Steven F. Udvar-Hazy Center
Where: 14390 Air and Space Museum Parkway | Chantilly, VA
When: Daily, 10am – 5:30pm
Admission: Free, but parking is $15

Discover Air & Space beyond the National Mall at the Udvar-Hazy Center out near Dulles. Some say the Chantilly arm of the museum is even cooler than its DC counterpart. Showcasing extra fascinating artifacts of flight, you can see all kinds of air and space crafts, pretend to pilot in flight simulators, get hands-on in a discovery station, and so much more.



Learn about the life of George Washington at Mount Vernon

George Washington’s Mount Vernon
Where: 3200 Mount Vernon Memorial Hwy | Mount Vernon, VA
When: Daily
Admission: $28/adult, $15/child, free/5 & under

The iconic estate of our nation’s first president covers hundreds of sprawling acres along the banks of the Potomac River. Mount Vernon offers a glimpse into the world of George Washington and life as it was in colonial times. Washington’s Mansion and many of the estate’s original structures still appear just as they did over 200 years ago. A four-acre working farm offers demonstrations of Washington’s farming practices. You can even talk with people who knew George Washington at one of the interpretive character programs. A museum features exhibits filled with hundreds of artifacts detailing the history of Mount Vernon and the legacy of the first POTUS. There are also two high-tech theatres that let you experience history in uniquely interactive ways.




Exhibits that let you get hands-on

Alexandria Archaeology Museum
Where: 105 N. Union Street | Old Town Alexandria, VA
When: Weds-Fri 10am-3pm, Sat 10am-5pm, Sun, 1-5pm
Admission: Free

This one-room space within the Torpedo Factory is worth a stop if you’re visiting the art center in Old Town. Several exhibits and displays offer insight into Alexandria’s history, several letting you handle bits of artifacts and get a close look. It’s located on the third floor, and visitors are welcome to pop-in.   KFDC Tip: Plan for time to browse the many artist studios at the Torpedo Factory and head outside to the waterfront area, where you can take in the views and see boats, and there are sometimes special art installations and historic ships temporarily moored.



A historic landmark in the heart of Old Town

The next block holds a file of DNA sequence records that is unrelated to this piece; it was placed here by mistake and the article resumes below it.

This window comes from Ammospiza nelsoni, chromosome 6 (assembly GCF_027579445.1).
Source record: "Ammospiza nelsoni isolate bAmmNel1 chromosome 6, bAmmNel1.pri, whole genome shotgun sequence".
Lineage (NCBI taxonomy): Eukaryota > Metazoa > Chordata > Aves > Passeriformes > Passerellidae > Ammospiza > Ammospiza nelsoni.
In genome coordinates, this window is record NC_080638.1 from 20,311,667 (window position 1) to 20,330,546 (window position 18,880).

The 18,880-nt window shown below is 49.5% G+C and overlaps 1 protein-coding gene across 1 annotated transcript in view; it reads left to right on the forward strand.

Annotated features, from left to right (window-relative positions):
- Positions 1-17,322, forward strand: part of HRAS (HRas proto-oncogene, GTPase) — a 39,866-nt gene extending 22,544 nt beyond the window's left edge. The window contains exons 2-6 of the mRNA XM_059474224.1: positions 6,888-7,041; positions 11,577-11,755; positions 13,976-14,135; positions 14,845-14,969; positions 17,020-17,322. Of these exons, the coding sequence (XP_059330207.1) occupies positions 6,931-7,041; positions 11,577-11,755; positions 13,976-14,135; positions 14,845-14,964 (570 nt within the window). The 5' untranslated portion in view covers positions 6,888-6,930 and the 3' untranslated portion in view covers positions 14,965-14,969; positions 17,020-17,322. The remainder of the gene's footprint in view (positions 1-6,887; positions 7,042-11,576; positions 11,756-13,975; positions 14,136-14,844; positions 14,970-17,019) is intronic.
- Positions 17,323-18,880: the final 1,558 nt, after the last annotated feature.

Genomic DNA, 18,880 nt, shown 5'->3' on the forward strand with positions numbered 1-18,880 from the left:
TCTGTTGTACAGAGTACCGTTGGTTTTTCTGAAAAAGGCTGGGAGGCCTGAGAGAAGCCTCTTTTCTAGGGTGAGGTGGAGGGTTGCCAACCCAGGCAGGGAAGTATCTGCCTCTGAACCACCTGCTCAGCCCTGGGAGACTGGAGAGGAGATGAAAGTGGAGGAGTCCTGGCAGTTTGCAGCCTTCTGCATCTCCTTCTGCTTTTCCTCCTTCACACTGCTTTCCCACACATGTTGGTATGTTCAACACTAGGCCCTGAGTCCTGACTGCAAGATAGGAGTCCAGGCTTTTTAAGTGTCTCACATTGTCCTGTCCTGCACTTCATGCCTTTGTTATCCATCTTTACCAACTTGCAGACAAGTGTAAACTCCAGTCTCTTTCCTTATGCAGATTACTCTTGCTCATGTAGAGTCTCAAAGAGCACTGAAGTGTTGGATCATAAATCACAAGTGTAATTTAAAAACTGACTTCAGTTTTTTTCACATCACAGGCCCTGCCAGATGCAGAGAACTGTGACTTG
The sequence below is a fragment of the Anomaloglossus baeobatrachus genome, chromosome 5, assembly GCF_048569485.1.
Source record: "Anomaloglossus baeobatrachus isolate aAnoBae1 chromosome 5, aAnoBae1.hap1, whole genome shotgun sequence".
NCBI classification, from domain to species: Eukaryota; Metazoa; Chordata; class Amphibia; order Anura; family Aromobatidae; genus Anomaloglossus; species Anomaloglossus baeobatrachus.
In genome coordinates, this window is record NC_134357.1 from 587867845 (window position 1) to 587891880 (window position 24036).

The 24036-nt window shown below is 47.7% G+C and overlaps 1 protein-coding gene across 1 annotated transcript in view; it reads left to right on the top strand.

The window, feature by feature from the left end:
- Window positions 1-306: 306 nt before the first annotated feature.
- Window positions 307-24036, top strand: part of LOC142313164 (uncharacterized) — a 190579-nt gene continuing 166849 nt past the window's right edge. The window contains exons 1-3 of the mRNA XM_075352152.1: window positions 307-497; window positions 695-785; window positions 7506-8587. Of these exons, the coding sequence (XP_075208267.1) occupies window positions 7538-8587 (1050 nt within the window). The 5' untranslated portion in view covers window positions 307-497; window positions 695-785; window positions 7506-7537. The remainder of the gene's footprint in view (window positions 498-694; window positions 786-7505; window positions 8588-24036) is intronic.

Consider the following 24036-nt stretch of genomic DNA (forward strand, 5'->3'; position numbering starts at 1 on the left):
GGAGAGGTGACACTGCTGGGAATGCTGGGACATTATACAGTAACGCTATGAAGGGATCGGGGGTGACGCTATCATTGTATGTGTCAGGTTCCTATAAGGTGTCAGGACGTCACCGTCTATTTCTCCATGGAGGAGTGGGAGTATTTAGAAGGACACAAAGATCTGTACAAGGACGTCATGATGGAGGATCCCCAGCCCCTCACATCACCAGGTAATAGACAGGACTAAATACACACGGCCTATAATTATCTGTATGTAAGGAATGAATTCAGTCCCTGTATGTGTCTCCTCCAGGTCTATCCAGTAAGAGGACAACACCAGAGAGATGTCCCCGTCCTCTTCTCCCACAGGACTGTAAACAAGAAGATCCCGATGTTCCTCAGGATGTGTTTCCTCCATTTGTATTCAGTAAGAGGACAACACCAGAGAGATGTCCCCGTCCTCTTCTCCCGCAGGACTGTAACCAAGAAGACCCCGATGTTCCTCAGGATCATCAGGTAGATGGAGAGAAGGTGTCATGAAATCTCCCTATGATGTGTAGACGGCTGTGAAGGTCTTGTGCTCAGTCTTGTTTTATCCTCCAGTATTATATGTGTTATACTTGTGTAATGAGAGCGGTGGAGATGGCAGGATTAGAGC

Stabler-Leadbeater Apothecary Museum
Where: 105-107 South Fairfax Street | Alexandria, VA
When: Weds-Fri, 11am-4pm, Sat 11am-5pm, Sun 1-5pm
Admission: $5/age 13+, $3/age 5-12
, $8/guided tour
The Stabler-Leadbeater Apothecary Museum boasts a vast collection of herbal botanicals, hand-blown glass, and medical equipment. It also has a spectacular collection of archival materials, including journals, prescription and formula books, ledgers, orders and invoices. The museum is also a National Historic Landmark!



Visit the museum within the US Patent & Trade Office Building

National Inventors Hall of Fame Museum
Where: 600 Dulany Street | Alexandria, VA
When: Mon-Fri, 10am – 4pm | First Sat of the month, 11am – 3pm
Admission: Free

Located in the building that houses the U.S. Patent and Trademark Office, is a museum all about inventions.  You can experience the past, present and future of American ingenuity as you are introduced to more than 600 world-changing Inductees/inventors and immersed in stories of passion, perseverance, and progress.



A sample of artifacts on display (Photo: Wiki Creative Commons)

National Museum of the Marine Corps
Where: 1775 Semper Fidelis Way | Triangle, VA
When: Daily, 9am – 5pm
Admission: Free

Located next to Marine Corps Base Quantico, the museum is a tribute to the commitment, accomplishments, and sacrifices of U.S. Marines. Exhibits cover all the wars and include innovative technology and unique artifacts that recreate scenes and tell a story of what it’s like to be a marine in action. Tanks, aircraft, and artillery will fascinate museum-goers of all ages.



A peek inside the US Army Museum (Photo: Duane Lempke, Wiki Creative Commons)

National Museum of the U.S. Army
Where: 1775 Liberty Drive Fort | Belvoir, VA
When: Daily, 9am – 5pm
Admission: Free with timed-entry tickets

Capturing over 245 years of Army history, the museum “brings to life that history in times of war and peace as told through the eyes of Soldiers. The Museum also offers educational experiences illustrating the Army’s role in building and defending our nation, humanitarian missions and technological and medical breakthroughs built on Army ingenuity.”


Are there any great museums in Maryland and Northern Virginia missing from this round-up?  Let us know in the comments!

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Check it: Silver Knights’ Cyber Monday Sale on Chess Programs for Kids!

Join the Silver Knights online chess club!


Silver Knights has been teaching chess to kids at hundreds of schools in the DC area since 2009, instructing thousands of students on the game every week.  For the last few years, they’ve also been doing an online chess club for kids, and they are currently offering a great way to get started.

Between now and Cyber Monday, November 29: Use the coupon code “cyber” when you buy one month, and get the second month free!

How does an online chess club for kids work?  Read on to find out!

1. New students start with a quick assessment to figure out what level classes they should take, from Pawns (how do you play chess?) to Kings (some of the best kids in the state for their age).

2. Schedule your weekly semi-private classes, which look like this:

Classes are offered 25 times a week before school, after school, and on Saturdays, so that you’ll definitely be able to find good (and flexible) times that work for your family. Experienced coaches keep the classes engaging, approachable, and fun for the students.

3. Join as many extras —  like online tournaments (Tuesdays, Wednesdays, and Saturdays) and broadcast lessons (weekdays) — as you want.

4. Occasional events like tournaments with clubs from other countries, and guests like Anish Giri (picture below, the #7 player in the world and very fun!) on Wednesday, November 24, or Judit Polgar (best female chess player ever).


Winter is a perfect time to start chess, and this Cyber Monday sale is a great way to do it (think holiday gift)!  A few more things to know:

  • Cost is $79/month.
  • The club is month-to-month with no long term commitment.